Word of advice: Escaping LDAP filter values in PHP

Second “word of advice” for PHP programmers is kind of related (and also referenced in) to the previous post in the series.

We are going to cover escaping of LDAP values in LDAP queries initiated from PHP.

Introduction to the problem

Honestly, often it seems that LDAP support in PHP alone is a second class citizen. Sure, things seem to be much better in its semi-official Zend Framework. But as it goes in PHP world, a lot of developers don’t use Zend Framework, and way too many don’t use any framework since the platform lacked proper official or semi-official one for more than a decade.

Even now in the days when the biggest PHP developer’s dilemma is which application framework to use for their projects, most of the 3rd party frameworks lack any level of advanced LDAP support. Developers are then still forced to cope with (for the PHP developers’ standards) low-level LDAP support if they need LDAP functionality in their apps.

That being said, I have to mention that you shouldn’t have to worry about anything on this issue if you’re using Zend Framework properly. Zend_Ldap_Filter_Abstract class engages escapeValue() method, which is used exactly for this – escaping of values used in LDAP queries.

Although basically a database, LDAP really is, and you realize it first time you have to connect to it, whole different story from your usual relational or noSQL databases you’re used to work with. That being said, even the most basic PHP LDAP API separates modification from read-only function to access it. It means that if you use LDAP only to authenticate your users and read their data (meaning: you don’t update anything intentionally through ldap_modify or some other such function) you shouldn’t face the worse result of “LDAP injection”. Worse case scenario in such environment would be attacker’s succesful logins which usually wouldn’t succeed. Bad enough, but no damage to your data.

That doesn’t mean you should approach issue of LDAP queries with unconsciousness. Hence this article. :-)

Usual attack vector for read-only unescaped LDAP queries

If your application uses unsecure filter such as this for retrieving user’s DN for the purpose of authentication against LDAP service:
in combination with unescaped value merged in place of <USERNAME> It will be fairly easy for an attacker to log into your application by providing value for username like
Again, it’s an obvious flaw – if you let unescaped values into queries, providing such a clear opportunity to inject additional filter rules to the query by injection is a really big mistake (to understate the issue). But I have to say again – whole this “Word of advice” article series is based on real life experience with other people’s code.

Upper search injected with example above would result in query like this:
It’s a completely legitimate query which would return all of the users who have password of ‘123456‘. And as we all know, it’s the second most used password on the internet, so it probably is also on your corporate network. :-)

Combined with another potential security flaw, lack of the check if your query returned only the expected 1 result, attacker pretty much got authenticated as the first user listed in LDAP response.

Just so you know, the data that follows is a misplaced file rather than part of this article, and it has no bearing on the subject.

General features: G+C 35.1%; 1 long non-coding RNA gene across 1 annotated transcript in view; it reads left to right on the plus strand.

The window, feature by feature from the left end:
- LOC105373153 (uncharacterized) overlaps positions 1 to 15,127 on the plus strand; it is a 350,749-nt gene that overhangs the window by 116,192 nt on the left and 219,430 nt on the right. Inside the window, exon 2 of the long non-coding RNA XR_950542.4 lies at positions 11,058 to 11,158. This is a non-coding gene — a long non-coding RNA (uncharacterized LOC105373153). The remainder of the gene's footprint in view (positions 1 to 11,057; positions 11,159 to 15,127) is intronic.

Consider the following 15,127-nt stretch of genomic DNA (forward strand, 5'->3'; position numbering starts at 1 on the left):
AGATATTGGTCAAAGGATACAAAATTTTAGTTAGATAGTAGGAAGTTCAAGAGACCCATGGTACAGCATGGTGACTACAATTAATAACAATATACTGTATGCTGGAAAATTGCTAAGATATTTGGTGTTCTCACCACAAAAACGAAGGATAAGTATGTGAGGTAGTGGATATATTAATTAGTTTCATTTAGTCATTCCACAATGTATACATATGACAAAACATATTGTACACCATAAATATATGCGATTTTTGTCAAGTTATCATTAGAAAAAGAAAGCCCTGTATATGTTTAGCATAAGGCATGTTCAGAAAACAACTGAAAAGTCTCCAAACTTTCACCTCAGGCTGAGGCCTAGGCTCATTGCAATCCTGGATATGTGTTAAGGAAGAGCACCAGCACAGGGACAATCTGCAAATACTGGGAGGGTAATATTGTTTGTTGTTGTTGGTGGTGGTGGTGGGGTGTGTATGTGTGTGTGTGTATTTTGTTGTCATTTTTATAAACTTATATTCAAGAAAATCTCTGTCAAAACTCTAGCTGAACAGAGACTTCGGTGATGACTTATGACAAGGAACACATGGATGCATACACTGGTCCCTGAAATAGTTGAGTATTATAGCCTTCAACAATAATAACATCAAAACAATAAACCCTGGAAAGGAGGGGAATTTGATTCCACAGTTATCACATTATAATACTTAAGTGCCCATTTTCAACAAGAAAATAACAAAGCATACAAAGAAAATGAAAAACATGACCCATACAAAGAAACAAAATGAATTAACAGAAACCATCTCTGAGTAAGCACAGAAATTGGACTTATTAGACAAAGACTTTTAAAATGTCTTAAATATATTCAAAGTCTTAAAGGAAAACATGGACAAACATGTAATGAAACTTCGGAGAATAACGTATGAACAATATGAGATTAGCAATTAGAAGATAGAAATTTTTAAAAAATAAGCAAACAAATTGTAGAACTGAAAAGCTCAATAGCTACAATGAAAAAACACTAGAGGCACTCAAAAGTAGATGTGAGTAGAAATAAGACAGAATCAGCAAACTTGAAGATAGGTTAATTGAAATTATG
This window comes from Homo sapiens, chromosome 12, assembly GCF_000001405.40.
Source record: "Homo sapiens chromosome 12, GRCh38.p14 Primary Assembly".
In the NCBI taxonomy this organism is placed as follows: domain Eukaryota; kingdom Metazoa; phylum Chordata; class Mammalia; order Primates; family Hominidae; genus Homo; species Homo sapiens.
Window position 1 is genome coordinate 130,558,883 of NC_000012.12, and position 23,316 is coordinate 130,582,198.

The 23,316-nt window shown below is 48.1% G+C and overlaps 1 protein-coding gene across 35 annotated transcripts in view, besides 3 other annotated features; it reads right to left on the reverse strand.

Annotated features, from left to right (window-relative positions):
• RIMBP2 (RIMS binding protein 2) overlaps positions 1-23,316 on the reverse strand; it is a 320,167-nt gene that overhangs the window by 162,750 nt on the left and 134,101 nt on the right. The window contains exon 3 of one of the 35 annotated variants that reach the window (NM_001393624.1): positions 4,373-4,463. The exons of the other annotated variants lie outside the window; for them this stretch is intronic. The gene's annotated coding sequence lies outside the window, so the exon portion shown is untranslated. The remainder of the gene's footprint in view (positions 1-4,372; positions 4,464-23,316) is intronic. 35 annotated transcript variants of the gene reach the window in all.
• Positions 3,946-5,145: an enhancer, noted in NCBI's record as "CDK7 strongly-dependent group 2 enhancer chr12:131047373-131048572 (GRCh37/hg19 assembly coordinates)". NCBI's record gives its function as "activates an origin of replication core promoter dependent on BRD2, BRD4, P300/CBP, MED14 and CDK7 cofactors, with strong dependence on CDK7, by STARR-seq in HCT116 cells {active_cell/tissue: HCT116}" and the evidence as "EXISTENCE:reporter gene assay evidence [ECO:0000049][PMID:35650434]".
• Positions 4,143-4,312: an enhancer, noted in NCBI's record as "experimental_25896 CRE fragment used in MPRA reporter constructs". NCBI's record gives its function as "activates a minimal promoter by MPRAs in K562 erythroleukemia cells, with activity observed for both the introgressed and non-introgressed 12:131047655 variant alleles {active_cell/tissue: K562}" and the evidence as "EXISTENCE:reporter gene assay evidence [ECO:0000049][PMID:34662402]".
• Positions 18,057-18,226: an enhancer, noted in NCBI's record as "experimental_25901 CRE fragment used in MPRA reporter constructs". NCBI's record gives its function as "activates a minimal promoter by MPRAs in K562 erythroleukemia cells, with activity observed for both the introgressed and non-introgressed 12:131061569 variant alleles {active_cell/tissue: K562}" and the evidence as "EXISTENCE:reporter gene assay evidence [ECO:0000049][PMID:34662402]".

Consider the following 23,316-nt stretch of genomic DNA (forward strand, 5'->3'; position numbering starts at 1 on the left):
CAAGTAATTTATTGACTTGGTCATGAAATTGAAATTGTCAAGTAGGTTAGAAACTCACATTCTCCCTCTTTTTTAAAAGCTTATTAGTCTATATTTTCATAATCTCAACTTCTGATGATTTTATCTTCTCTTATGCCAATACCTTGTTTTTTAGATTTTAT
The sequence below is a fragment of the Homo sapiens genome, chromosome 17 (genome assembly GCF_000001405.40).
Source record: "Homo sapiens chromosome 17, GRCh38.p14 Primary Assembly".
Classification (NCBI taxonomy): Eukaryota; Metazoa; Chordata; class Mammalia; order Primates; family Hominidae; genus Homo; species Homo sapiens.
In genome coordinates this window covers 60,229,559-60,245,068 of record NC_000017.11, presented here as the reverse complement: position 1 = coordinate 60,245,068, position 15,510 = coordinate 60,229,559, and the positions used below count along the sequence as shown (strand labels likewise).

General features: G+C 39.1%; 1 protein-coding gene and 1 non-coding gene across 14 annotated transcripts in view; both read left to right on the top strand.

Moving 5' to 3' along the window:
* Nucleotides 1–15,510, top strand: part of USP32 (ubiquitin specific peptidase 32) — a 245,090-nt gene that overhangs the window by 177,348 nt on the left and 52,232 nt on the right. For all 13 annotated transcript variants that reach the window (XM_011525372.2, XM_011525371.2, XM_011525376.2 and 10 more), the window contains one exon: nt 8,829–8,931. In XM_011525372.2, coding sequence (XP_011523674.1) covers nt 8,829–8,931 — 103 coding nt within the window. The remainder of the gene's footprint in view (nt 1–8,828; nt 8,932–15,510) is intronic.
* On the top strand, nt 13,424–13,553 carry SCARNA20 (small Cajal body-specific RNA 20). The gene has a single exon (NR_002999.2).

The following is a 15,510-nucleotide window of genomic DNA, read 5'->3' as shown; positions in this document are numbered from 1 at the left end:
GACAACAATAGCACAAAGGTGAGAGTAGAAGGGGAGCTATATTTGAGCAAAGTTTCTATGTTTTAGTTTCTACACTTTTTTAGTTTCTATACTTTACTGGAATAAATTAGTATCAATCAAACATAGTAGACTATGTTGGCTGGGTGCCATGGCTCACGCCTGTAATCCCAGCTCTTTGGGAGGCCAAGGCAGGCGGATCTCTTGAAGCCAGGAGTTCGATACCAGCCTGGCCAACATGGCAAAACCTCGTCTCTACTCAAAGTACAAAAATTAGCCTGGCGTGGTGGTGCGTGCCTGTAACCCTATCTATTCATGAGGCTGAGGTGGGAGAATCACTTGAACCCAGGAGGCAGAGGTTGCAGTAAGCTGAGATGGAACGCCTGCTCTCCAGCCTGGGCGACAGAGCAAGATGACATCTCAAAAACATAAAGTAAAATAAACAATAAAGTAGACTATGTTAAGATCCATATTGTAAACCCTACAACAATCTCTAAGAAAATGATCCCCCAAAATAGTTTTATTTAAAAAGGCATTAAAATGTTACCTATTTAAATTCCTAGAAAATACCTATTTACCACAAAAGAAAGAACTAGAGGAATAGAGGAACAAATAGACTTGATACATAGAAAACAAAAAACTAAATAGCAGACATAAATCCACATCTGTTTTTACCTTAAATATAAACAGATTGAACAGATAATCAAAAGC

The solution

RFC 2254 describes “String Representation of LDAP Search Filters“. Second part of the “4. String Search Filter Definition” describes what and how has to be escaped in LDAP queries to provide protection from unwanted value injections in LDAP filters. Quote:

Which basically means: in your LDAP class (or to any other relevant part of your code), you should introduce something like the following function:

What it does? It converts characters null (\\00), , () and * to \\003c2829 and 2a respectively.

It completely solves the issue of possible LDAP query injections. Just make sure you always escape input values for LDAP queries.

Published by Vedran Krivokuca

A developer living and working in Germany. Wannabe opensource contributor. Feeling strong of some social issues.

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  1. Thanks for this. However, I had to make a few modifications to get it to work for me. They may have primarily been because of code being escaped as it was displayed on your website, but not completely. Here’s what I ended up with:

    public static function escapeLdapFilter($str = ”) {

    // The characters that need to be escape.
    // NOTE: It’s important that the slash is the first character replaced.
    // Otherwise the slash added by other replacements will then be
    // replaced as well, resulted in double-escaping all characters
    // replaced before the slashes were replaced.
    $metaChars = array(
    chr(0x5c), // \
    chr(0x2a), // *
    chr(0x28), // (
    chr(0x29), // )
    chr(0x00) // NUL

    // Build the list of the escaped versions of those characters.
    $quotedMetaChars = array ();
    foreach ($metaChars as $key => $value) {
    $quotedMetaChars[$key] = ‘\\’ .
    str_pad(dechex(ord($value)), 2, ‘0’, STR_PAD_LEFT);

    // Make all the necessary replacements in the input string and return
    // the result.
    return str_replace($metaChars, $quotedMetaChars, $str);

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